Most important, we plan to keep the content of our journal as vibrant and fresh as possible. We are proud that we are able to get an accepted article into online early release within no more than 3 months from final acceptance, and that our “impact factor,” a measure of how often articles in our journal are cited, shot up to a new high; the most recent Journal Citation Reports (2010) ranked Pediatrics as the most cited pediatric journal in the world both for 1 year and 5 years in aggregate. In addition, this past year, the national media paid more attention to our studies than ever before, and in doing so, elevated the importance of pediatrics and pediatricians even more in the public eye.
As we start 2012, and welcome the more than 6 million annual visitors to our journal's Web site, we remind our readers that the online version, not the shorter print edition, is the official journal of record. Is it time to do away with the print version? Probably not just yet, but it may not be long until we are heading in that direction. We do believe that our Web site and new digital products are taking us effectively into the future of medical publishing. If you haven't tried the Digital Abstracts Edition of the journal (containing abstracts of all articles, print and online, plus full-text commentaries and policies), or its free App version for the iPad, iPhone, and Android, or even our e-book versions of the journal (currently for the Kindle but soon to be accessible through the iBook platform from Apple), we encourage you to try any or all of them; tens of thousands of readers already have.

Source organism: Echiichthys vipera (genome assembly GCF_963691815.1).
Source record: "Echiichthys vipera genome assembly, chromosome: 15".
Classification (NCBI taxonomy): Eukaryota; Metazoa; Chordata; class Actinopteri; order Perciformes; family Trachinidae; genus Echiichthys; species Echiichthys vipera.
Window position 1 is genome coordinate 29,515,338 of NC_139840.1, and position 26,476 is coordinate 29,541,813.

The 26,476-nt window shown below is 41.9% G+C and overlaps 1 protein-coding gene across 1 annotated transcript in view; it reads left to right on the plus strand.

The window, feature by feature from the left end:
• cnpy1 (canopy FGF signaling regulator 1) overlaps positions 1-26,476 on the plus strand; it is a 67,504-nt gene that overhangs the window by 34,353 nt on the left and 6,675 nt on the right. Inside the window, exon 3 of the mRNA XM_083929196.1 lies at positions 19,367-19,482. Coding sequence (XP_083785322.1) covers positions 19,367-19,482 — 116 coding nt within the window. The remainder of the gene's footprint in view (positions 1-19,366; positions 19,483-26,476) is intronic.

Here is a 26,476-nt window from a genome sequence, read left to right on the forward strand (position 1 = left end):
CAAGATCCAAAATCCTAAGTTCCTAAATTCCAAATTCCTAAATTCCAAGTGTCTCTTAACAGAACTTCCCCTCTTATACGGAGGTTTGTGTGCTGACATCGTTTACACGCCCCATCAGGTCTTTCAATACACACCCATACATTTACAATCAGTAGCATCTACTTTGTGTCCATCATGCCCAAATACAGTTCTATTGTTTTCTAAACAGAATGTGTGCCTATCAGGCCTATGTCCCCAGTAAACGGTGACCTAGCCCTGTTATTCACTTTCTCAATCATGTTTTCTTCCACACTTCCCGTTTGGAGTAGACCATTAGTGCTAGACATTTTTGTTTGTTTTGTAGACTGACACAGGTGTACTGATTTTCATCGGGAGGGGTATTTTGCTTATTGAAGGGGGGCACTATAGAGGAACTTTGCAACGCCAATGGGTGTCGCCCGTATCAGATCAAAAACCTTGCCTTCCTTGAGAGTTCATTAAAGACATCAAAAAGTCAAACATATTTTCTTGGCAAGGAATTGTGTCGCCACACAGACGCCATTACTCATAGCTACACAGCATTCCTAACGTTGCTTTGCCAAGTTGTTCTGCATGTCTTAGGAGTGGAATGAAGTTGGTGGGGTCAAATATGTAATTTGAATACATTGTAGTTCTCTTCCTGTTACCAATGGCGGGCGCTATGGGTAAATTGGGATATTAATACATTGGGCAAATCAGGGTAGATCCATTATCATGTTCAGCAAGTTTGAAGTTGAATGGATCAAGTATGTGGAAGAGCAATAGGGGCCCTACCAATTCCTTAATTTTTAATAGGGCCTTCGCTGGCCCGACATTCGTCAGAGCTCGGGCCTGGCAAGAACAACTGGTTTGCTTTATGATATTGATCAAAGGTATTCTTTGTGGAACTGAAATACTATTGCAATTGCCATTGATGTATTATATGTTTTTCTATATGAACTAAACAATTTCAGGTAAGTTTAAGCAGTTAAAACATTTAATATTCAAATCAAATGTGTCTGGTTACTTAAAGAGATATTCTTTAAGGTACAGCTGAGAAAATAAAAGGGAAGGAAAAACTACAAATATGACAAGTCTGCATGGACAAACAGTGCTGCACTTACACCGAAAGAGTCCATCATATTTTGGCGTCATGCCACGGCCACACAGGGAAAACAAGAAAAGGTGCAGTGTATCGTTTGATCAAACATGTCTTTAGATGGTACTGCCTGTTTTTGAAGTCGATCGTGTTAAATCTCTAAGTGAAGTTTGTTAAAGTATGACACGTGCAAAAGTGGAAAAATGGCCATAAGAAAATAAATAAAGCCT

If you are thinking, “there are so many options to peruse and so little time!” you will find some highlights of each issue in our blog—First Read—which contains previews of articles of interest selected by members of our executive editorial board. We are even running some of our most interesting “fillers” from the print journal in the blog so they are not missed by our online readers.
A visit to our Web site will allow you to sample our electronic letters (posted often a day after an article is published). We have increased the readability of our online edition with expandable columns, pop-up abstracts and references, and a layout designed for much easier online reading.
Finally, coming in late fall 2012, plans are set to launch the AAP Journals and Publications Portal. The Portal will provide a single point of access for AAP scholarly content and will allow members to fully customize their experience based on their personal preferences and individual needs.
So, as we greet the new year, rather than bemoan a pessimistic future for our profession, we recommend a monthly dose of Pediatrics so we can appropriately answer the question, “How are we doing?” in the most informative and optimistic manner possible. Here's to another great year of our journal and—most important—to continuing the work of the AAP, Pediatrics, and all of us who continue to strive to do whatever it takes to improve the health of children!
- Accepted November 3, 2011.
- Address correspondence to Lewis R. First, MD, MS, Department of Pediatrics, University of Vermont College of Medicine, Burlington, VT 05405. E-mail:
Opinions expressed in these commentaries are those of the author and not necessarily those of the American Academy of Pediatrics or its Committees.
FINANCIAL DISCLOSURE: The authors have indicated they have no financial relationships relevant to this article to disclose.
- Cabral S,
- de Moura S,
- Tereza A
- Copyright © 2012 by the American Academy of Pediatrics